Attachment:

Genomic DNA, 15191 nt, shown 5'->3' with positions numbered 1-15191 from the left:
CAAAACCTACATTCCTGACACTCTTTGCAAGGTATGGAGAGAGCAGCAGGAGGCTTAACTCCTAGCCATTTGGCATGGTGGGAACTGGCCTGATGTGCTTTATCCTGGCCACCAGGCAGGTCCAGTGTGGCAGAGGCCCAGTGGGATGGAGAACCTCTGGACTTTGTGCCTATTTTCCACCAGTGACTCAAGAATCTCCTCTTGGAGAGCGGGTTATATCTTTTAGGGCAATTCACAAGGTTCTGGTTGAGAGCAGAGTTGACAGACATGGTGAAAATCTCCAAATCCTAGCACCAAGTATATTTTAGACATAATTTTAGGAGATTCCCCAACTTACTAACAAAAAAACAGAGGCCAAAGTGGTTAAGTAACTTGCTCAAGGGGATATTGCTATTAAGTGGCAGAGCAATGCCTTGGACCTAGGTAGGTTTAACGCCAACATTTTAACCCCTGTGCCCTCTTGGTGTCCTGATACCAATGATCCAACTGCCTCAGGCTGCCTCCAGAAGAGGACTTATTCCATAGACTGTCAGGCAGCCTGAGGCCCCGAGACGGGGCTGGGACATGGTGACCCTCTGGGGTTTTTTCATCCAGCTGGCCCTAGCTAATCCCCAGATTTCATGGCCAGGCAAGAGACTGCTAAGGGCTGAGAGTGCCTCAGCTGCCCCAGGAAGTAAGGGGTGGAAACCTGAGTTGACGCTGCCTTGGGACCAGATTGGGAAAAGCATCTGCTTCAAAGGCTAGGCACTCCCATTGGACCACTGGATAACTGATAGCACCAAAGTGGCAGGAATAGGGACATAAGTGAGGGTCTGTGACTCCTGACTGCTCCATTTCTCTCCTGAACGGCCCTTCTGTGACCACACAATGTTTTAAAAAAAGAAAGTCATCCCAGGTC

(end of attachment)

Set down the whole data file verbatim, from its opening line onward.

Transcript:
Genomic DNA, 15191 nt, shown 5'->3' with positions numbered 1-15191 from the left:
CAAAACCTACATTCCTGACACTCTTTGCAAGGTATGGAGAGAGCAGCAGGAGGCTTAACTCCTAGCCATTTGGCATGGTGGGAACTGGCCTGATGTGCTTTATCCTGGCCACCAGGCAGGTCCAGTGTGGCAGAGGCCCAGTGGGATGGAGAACCTCTGGACTTTGTGCCTATTTTCCACCAGTGACTCAAGAATCTCCTCTTGGAGAGCGGGTTATATCTTTTAGGGCAATTCACAAGGTTCTGGTTGAGAGCAGAGTTGACAGACATGGTGAAAATCTCCAAATCCTAGCACCAAGTATATTTTAGACATAATTTTAGGAGATTCCCCAACTTACTAACAAAAAAACAGAGGCCAAAGTGGTTAAGTAACTTGCTCAAGGGGATATTGCTATTAAGTGGCAGAGCAATGCCTTGGACCTAGGTAGGTTTAACGCCAACATTTTAACCCCTGTGCCCTCTTGGTGTCCTGATACCAATGATCCAACTGCCTCAGGCTGCCTCCAGAAGAGGACTTATTCCATAGACTGTCAGGCAGCCTGAGGCCCCGAGACGGGGCTGGGACATGGTGACCCTCTGGGGTTTTTTCATCCAGCTGGCCCTAGCTAATCCCCAGATTTCATGGCCAGGCAAGAGACTGCTAAGGGCTGAGAGTGCCTCAGCTGCCCCAGGAAGTAAGGGGTGGAAACCTGAGTTGACGCTGCCTTGGGACCAGATTGGGAAAAGCATCTGCTTCAAAGGCTAGGCACTCCCATTGGACCACTGGATAACTGATAGCACCAAAGTGGCAGGAATAGGGACATAAGTGAGGGTCTGTGACTCCTGACTGCTCCATTTCTCTCCTGAACGGCCCTTCTGTGACCACACAATGTTTTAAAAAAAGAAAGTCATCCCAGGTC